2. The side altar is a place of prayer and contemplation. With it the faithful enter into spiritual communion with the Virgin and the Saints. This is why the altars cannot be left desolate, without warmth and without life. They must bear the signs of devotion: candles, flowers, etc. Of course without indulging in bad taste, which would turn against a good education to true devotion. This is why we cannot abandon the decoration of the altar to anyone, but it must be constantly monitored by a vigilant pastor who truly cares for the education to authentic piety of the faithful. But at the same time a drastic museification totally deprives the lateral altars of their life, makes them strangers to the faithful and weakens them in their role of spiritual mediation.

3. Finally, the side altars are often masterpieces of art. They must be respected and protected. They are a patrimony not only of the Church, but of the whole society. We must avoid very serious abuses, well known in a recent past: removal of the side altars in the name of the uniqueness of the main altar; deprivation of their table or marble predella, rendering them mutilated and inaccessible; alienation of their crosses and their candlesticks and other furnishings, sometimes truly artistic and precious, etc. Regarding the construction of the new churches, the Missal recalls: “In building new churches, it is preferable to erect a single altar which in the gathering of the faithful will signify the one Christ and the one Eucharist of the Church.” (OGMR, 303). Naturally this provision does not exclude that there are other chapels, connected and distinct from the nave of the church, in which other altars can be erected, well defined in their position and in their liturgical use. This is the case of the ferial chapel or that of the Blessed Sacrament or a famous relic of a saint, etc. As can be seen, perhaps it is necessary to rethink somewhat the work of the immediate post-conciliar and, on a better theological and spiritual, cultural and spiritual basis, undertake a work of restoration and greater balance for the building up of the people of God.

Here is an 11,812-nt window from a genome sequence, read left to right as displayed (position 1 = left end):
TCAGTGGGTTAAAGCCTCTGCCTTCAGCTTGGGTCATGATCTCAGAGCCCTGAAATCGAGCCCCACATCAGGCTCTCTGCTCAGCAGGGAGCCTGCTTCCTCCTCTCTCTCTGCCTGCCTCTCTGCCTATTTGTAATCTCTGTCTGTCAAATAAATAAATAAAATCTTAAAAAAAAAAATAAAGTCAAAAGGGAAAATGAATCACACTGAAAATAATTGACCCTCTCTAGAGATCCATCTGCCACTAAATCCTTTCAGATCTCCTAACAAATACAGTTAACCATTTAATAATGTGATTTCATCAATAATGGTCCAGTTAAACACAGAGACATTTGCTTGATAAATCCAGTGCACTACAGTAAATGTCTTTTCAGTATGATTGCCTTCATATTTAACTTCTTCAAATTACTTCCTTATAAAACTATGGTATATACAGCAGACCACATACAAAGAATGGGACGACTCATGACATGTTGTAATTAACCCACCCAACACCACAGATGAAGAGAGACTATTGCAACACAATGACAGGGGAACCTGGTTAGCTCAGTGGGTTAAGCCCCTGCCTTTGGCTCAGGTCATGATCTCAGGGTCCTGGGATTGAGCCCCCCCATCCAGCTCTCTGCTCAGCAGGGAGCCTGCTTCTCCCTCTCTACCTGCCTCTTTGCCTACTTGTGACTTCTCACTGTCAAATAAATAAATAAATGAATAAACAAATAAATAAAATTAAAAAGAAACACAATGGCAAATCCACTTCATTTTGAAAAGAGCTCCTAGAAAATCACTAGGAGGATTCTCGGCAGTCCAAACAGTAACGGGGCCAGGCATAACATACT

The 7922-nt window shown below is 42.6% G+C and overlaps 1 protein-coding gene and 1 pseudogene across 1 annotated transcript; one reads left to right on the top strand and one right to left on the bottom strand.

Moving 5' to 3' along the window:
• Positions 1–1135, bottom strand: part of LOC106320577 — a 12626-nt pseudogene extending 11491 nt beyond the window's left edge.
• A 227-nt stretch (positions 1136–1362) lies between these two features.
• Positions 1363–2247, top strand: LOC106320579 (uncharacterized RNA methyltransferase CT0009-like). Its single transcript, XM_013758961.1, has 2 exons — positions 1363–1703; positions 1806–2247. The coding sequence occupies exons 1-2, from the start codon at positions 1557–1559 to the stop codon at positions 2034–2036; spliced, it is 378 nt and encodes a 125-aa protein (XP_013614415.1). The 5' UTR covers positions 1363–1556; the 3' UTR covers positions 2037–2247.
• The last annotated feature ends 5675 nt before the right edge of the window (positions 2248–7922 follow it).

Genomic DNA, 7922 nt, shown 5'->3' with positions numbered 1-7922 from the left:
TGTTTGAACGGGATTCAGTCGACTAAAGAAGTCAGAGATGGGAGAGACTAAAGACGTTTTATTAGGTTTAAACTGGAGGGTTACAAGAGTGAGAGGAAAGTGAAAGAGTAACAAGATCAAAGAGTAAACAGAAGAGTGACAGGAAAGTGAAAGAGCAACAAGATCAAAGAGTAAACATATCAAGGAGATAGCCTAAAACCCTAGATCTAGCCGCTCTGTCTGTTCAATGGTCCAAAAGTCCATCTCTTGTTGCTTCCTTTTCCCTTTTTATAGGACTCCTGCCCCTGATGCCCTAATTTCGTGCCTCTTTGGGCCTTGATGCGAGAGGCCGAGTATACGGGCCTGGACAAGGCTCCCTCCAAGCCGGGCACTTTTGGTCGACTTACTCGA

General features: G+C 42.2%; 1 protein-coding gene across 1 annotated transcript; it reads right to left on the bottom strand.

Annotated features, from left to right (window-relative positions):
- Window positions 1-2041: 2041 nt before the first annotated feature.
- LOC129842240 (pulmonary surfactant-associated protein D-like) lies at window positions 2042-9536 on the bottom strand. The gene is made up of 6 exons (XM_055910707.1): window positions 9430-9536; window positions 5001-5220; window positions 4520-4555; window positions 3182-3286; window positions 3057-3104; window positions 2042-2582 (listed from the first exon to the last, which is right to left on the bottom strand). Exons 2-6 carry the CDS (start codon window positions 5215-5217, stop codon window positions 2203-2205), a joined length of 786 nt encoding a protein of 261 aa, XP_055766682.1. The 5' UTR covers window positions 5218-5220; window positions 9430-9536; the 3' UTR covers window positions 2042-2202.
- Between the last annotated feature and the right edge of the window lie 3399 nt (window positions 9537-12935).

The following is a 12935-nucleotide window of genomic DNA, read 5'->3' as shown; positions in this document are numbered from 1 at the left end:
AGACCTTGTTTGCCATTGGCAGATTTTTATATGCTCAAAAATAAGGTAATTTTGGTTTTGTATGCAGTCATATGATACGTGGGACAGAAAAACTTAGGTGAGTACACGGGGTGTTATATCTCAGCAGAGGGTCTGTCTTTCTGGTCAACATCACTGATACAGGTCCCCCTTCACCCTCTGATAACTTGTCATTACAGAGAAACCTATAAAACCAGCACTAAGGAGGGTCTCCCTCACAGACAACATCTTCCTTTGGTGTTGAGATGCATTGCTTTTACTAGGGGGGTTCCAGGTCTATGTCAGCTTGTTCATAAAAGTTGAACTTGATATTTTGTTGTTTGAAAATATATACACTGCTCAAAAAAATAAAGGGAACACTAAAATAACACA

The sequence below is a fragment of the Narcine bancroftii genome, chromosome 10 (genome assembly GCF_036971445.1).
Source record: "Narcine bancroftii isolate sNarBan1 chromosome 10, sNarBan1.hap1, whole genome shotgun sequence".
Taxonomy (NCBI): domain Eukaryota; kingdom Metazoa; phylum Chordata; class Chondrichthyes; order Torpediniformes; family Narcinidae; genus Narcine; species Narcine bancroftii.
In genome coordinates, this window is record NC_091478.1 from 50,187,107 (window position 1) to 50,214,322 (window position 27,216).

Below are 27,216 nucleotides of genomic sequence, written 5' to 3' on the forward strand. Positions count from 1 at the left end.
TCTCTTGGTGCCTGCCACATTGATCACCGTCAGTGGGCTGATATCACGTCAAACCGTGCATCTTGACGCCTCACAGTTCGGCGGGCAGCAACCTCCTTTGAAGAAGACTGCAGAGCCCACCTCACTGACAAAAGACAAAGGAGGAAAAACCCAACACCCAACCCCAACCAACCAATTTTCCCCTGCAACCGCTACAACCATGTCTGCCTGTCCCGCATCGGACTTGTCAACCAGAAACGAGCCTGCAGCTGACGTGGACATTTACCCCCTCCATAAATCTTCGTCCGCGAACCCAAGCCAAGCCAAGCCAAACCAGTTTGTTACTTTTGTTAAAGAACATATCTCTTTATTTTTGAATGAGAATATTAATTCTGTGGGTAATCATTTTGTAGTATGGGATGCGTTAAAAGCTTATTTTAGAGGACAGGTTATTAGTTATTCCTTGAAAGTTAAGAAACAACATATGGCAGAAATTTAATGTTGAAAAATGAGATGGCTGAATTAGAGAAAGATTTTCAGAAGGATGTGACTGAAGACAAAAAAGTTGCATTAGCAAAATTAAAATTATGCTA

(From Il mio e il vostro sacrificio. Il liturgista risponde, 2018©Chorabooks. Translated by Aurelio Porfiri. Used with permission of the publisher. All rights reserved)